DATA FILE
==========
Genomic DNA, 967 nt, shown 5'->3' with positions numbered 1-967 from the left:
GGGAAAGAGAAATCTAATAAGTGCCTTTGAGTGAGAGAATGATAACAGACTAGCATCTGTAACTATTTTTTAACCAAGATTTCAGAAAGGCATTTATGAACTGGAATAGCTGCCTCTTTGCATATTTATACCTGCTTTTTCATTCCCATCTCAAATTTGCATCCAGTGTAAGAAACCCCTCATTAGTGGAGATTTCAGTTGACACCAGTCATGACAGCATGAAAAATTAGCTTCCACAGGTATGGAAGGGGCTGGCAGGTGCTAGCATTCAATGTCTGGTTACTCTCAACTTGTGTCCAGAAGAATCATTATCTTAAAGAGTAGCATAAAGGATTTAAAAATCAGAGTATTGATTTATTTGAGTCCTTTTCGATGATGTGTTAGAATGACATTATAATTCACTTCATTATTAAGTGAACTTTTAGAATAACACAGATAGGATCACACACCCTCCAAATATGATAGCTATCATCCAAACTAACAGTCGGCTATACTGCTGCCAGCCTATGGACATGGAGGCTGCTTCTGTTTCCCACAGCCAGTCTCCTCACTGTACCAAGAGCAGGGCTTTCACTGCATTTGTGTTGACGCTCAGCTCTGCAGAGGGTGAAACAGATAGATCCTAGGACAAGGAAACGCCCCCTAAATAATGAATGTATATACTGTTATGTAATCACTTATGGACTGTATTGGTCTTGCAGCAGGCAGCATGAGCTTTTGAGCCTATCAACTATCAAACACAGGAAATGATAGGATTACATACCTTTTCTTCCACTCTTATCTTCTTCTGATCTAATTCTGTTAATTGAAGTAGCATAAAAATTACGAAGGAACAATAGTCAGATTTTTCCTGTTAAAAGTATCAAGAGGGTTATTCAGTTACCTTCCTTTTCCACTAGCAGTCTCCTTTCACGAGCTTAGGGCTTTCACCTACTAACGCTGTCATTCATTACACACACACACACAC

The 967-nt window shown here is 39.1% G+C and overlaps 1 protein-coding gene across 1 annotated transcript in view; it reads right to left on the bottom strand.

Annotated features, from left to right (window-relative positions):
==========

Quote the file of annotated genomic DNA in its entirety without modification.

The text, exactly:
Genomic DNA, 967 nt, shown 5'->3' with positions numbered 1-967 from the left:
GGGAAAGAGAAATCTAATAAGTGCCTTTGAGTGAGAGAATGATAACAGACTAGCATCTGTAACTATTTTTTAACCAAGATTTCAGAAAGGCATTTATGAACTGGAATAGCTGCCTCTTTGCATATTTATACCTGCTTTTTCATTCCCATCTCAAATTTGCATCCAGTGTAAGAAACCCCTCATTAGTGGAGATTTCAGTTGACACCAGTCATGACAGCATGAAAAATTAGCTTCCACAGGTATGGAAGGGGCTGGCAGGTGCTAGCATTCAATGTCTGGTTACTCTCAACTTGTGTCCAGAAGAATCATTATCTTAAAGAGTAGCATAAAGGATTTAAAAATCAGAGTATTGATTTATTTGAGTCCTTTTCGATGATGTGTTAGAATGACATTATAATTCACTTCATTATTAAGTGAACTTTTAGAATAACACAGATAGGATCACACACCCTCCAAATATGATAGCTATCATCCAAACTAACAGTCGGCTATACTGCTGCCAGCCTATGGACATGGAGGCTGCTTCTGTTTCCCACAGCCAGTCTCCTCACTGTACCAAGAGCAGGGCTTTCACTGCATTTGTGTTGACGCTCAGCTCTGCAGAGGGTGAAACAGATAGATCCTAGGACAAGGAAACGCCCCCTAAATAATGAATGTATATACTGTTATGTAATCACTTATGGACTGTATTGGTCTTGCAGCAGGCAGCATGAGCTTTTGAGCCTATCAACTATCAAACACAGGAAATGATAGGATTACATACCTTTTCTTCCACTCTTATCTTCTTCTGATCTAATTCTGTTAATTGAAGTAGCATAAAAATTACGAAGGAACAATAGTCAGATTTTTCCTGTTAAAAGTATCAAGAGGGTTATTCAGTTACCTTCCTTTTCCACTAGCAGTCTCCTTTCACGAGCTTAGGGCTTTCACCTACTAACGCTGTCATTCATTACACACACACACACAC

The 967-nt window shown here is 39.1% G+C and overlaps 1 protein-coding gene across 1 annotated transcript in view; it reads right to left on the bottom strand.

Annotated features, from left to right (window-relative positions):